New England may not be known for hurricanes like Florida or the Caribbean, but climate scientists are warning that the region could see an increase in storms similar to Hurricane Lee. As our planet warms, the Gulf of Maine and other mid-latitude regions may become more susceptible to such extreme weather events.

The most recent data on Hurricane Lee shows that it remained a Category 1 hurricane late Friday night, with sustained winds of 80 mph (128 kph). While it was forecast to brush the New England coast before making landfall in Nova Scotia, Massachusetts and Maine had already declared states of emergency.

A recent study suggests that climate change is making hurricanes more likely to expand their reach into mid-latitude regions, which include major cities like New York, Boston, and even Beijing. This phenomenon is attributed to warmer sea surface temperatures and shifts in the jet streams, which are powerful air currents encircling the planet.

New England Braces for More Monster Storms Amid Climate Change
New England Braces for More Monster Storms Amid Climate Change

Joshua Studholme, a physicist from Yale University and the lead author of the study, explained, “Jet stream changes, combined with warmer ocean temperatures, are making the mid-latitude regions more favorable to hurricanes. This means that these areas are likely to experience more frequent storm formation, intensification, and prolonged storm presence.”

Another study simulated tropical cyclone tracks from various time periods and emission scenarios. It found that hurricanes are projected to move north and east in the Atlantic, tracking closer to the coasts, including Boston and New York. This leaves less time for residents to prepare for approaching storms.

Andra Garner, the lead author of this study and an assistant professor of environmental science at Rowan University in New Jersey, noted that the increased frequency of hurricanes along the U.S. East Coast will result in longer-lasting and more impactful storms, causing extended periods of wind and storm surge.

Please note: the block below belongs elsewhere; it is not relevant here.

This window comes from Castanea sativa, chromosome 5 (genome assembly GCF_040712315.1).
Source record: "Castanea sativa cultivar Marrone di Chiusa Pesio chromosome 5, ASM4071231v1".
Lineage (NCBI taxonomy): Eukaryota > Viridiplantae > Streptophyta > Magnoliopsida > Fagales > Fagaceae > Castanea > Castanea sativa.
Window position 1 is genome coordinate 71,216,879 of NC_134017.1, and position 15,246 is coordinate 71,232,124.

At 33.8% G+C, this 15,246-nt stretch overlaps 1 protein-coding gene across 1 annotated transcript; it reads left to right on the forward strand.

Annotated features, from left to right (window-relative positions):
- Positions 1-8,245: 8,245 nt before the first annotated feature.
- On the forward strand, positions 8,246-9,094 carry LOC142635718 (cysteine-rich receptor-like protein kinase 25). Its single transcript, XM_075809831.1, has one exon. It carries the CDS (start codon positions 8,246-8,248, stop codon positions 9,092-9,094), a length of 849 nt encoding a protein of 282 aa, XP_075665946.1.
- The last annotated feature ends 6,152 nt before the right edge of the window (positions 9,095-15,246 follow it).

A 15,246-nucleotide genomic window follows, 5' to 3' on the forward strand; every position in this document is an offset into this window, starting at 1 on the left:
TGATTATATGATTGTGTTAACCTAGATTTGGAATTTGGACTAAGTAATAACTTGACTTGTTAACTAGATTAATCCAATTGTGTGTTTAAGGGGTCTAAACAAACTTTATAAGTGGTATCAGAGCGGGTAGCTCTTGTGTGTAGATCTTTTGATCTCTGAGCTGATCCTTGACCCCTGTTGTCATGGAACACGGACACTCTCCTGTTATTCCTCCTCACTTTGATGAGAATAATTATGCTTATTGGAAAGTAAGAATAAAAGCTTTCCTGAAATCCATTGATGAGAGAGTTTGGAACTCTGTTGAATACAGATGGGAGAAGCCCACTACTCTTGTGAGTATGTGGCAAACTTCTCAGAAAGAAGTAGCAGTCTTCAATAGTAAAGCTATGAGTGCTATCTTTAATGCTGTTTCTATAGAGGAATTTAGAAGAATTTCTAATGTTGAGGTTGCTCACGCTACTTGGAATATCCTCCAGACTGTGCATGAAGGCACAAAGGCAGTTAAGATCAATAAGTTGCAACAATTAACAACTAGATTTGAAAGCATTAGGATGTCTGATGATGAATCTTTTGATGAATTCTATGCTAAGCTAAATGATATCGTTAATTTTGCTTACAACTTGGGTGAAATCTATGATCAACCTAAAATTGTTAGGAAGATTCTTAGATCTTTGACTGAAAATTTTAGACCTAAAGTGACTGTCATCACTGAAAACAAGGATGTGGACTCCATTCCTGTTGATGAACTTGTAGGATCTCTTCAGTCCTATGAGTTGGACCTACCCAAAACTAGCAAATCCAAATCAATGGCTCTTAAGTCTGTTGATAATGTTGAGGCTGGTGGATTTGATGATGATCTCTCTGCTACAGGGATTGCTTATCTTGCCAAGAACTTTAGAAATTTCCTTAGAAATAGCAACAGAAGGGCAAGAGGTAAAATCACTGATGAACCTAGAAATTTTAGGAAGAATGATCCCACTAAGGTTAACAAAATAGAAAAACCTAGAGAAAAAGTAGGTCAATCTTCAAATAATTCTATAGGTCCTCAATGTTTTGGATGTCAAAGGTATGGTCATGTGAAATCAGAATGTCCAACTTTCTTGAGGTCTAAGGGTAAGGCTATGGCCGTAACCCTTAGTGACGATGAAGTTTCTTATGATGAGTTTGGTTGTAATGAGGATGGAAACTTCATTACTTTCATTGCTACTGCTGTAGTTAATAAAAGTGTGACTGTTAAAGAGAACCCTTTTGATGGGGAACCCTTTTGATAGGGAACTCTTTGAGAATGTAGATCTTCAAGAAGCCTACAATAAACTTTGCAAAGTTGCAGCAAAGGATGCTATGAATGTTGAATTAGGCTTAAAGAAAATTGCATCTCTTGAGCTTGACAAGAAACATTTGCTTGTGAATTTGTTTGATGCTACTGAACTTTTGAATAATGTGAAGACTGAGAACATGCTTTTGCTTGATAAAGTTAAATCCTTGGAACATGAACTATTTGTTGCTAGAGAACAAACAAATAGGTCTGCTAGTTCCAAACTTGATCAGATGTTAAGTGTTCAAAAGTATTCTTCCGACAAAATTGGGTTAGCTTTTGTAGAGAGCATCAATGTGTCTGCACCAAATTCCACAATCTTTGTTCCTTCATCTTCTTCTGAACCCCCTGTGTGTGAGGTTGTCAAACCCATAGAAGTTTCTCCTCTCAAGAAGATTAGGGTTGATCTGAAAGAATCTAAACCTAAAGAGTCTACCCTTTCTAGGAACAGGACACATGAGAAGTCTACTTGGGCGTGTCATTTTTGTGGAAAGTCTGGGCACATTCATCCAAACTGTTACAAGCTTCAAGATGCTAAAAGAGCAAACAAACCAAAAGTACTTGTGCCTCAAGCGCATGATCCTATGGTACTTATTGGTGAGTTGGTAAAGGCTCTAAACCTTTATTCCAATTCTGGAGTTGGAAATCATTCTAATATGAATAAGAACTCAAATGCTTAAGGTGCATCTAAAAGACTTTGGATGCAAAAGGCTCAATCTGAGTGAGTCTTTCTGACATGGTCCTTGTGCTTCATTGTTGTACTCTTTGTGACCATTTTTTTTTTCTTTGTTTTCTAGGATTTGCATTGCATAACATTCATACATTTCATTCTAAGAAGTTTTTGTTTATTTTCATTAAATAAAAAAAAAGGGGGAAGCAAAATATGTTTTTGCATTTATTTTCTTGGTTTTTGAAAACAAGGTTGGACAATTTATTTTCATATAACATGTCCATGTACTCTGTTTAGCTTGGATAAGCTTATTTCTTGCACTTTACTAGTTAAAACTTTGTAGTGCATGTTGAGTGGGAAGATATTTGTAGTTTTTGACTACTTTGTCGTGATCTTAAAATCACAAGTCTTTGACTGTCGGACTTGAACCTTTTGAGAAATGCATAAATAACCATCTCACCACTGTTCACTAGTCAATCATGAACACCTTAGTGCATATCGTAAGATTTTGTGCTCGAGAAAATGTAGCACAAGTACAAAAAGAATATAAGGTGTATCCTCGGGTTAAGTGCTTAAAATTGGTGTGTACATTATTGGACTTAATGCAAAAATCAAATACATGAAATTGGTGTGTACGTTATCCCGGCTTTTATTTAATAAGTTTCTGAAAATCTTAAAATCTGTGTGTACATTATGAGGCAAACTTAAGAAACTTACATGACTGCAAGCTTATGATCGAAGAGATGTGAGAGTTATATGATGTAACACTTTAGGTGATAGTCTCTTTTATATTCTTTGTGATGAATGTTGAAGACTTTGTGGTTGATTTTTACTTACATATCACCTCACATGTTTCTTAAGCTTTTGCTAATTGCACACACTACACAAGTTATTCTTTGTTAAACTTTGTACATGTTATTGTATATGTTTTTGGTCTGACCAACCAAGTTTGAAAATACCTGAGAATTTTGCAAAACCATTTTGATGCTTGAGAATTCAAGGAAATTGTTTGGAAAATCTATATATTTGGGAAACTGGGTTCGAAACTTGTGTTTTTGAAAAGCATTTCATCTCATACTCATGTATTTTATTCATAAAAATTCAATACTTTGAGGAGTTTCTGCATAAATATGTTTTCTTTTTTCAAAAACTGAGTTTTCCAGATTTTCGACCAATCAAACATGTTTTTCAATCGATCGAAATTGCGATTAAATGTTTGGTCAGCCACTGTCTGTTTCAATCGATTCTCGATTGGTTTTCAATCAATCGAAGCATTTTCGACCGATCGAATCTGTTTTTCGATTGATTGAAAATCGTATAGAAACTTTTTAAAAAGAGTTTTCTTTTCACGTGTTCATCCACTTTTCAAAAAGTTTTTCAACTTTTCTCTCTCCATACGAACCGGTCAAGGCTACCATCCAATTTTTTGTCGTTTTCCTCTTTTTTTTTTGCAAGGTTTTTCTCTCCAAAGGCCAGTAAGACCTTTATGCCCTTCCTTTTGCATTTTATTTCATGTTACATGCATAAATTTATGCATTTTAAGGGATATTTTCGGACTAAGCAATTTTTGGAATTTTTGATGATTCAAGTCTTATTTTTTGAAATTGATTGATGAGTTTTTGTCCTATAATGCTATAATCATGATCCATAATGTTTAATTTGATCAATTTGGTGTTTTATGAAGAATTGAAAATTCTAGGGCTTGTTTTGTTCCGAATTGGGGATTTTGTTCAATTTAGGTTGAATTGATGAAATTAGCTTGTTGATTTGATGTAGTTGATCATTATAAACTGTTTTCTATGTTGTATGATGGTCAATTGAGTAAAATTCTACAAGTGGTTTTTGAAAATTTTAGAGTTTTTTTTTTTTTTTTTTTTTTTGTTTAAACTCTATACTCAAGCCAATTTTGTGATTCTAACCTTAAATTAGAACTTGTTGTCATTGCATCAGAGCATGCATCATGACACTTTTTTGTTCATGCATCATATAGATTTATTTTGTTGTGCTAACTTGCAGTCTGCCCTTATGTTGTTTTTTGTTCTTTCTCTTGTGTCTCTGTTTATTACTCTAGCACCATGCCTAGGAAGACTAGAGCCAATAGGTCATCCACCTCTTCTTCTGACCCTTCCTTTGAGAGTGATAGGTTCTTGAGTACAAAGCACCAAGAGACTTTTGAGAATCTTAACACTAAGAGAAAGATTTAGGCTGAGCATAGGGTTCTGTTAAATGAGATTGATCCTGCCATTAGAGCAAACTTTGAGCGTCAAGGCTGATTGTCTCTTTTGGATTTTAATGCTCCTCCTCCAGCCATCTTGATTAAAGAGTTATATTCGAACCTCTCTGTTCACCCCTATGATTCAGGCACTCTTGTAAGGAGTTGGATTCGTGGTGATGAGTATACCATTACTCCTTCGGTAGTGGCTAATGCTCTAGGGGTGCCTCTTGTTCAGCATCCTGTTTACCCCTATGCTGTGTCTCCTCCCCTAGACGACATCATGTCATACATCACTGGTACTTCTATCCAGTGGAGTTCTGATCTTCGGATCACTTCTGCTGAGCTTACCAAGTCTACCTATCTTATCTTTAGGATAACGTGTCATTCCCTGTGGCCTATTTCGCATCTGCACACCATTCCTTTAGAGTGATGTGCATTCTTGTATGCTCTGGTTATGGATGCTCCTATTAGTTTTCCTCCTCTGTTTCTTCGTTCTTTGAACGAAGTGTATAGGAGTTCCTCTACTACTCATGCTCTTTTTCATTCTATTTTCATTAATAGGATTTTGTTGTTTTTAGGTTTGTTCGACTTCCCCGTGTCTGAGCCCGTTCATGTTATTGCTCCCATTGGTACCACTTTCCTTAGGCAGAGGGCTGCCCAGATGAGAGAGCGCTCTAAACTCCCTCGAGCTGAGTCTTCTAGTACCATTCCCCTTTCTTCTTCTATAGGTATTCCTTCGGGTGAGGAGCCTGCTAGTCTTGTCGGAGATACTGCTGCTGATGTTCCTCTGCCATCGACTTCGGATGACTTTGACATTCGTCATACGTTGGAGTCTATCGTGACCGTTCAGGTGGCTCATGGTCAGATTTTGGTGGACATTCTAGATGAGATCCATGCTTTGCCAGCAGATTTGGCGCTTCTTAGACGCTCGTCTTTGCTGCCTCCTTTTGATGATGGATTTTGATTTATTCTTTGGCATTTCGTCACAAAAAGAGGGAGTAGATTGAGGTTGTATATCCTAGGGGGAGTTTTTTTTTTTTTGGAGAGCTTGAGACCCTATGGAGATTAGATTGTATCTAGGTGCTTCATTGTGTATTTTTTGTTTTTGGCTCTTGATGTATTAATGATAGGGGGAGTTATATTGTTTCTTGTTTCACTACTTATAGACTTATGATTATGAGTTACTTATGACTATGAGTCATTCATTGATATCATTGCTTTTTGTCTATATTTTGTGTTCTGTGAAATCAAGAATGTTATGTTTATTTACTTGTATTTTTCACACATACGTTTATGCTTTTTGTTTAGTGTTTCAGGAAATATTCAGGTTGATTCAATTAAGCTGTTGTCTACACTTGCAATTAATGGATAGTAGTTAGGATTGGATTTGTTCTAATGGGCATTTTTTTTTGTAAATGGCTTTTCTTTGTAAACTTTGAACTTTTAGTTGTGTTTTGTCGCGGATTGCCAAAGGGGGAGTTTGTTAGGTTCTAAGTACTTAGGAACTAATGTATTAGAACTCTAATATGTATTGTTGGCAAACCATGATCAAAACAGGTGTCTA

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New England Braces for More Monster Storms Amid Climate Change

Kerry Emanuel, a professor emeritus of atmospheric science at MIT, who has extensively researched hurricanes, predicts that parts of Maine will experience more frequent hurricanes and heavier rainfall with each storm. The region’s warming waters, particularly the Gulf of Maine, play a significant role in this trend. In 2022, the Gulf recorded the second-warmest year on record, with sea surface temperatures well above the 40-year average.

“Warmer ocean waters are essential for hurricane formation,” Garner explained. “If these warm waters now exist at higher latitudes than before, it increases the likelihood of storms occurring in these areas.”

While hurricanes and tropical storms are infrequent in New England, the region has experienced its share of violent weather events in the past. The Great New England Hurricane of 1938, Hurricanes Carol and Edna in 1954, and Hurricane Bob in 1991 are some examples. More recently, Superstorm Sandy in 2012 and Tropical Storm Irene in 2011 caused significant damage in the region.

Experts are urging policymakers to take projections of increased hurricane activity seriously and to invest in infrastructure upgrades to withstand future storms. This includes improving dams, roadways, and coastal defenses to make shorelines more resilient.

Garner emphasized the importance of considering flood zone locations and implementing adaptation measures. She also highlighted the role of reducing emissions to mitigate the worst effects of climate change.

As New England faces the possibility of more frequent and powerful hurricanes, proactive measures are essential to protect communities and minimize the impact of these extreme weather events.

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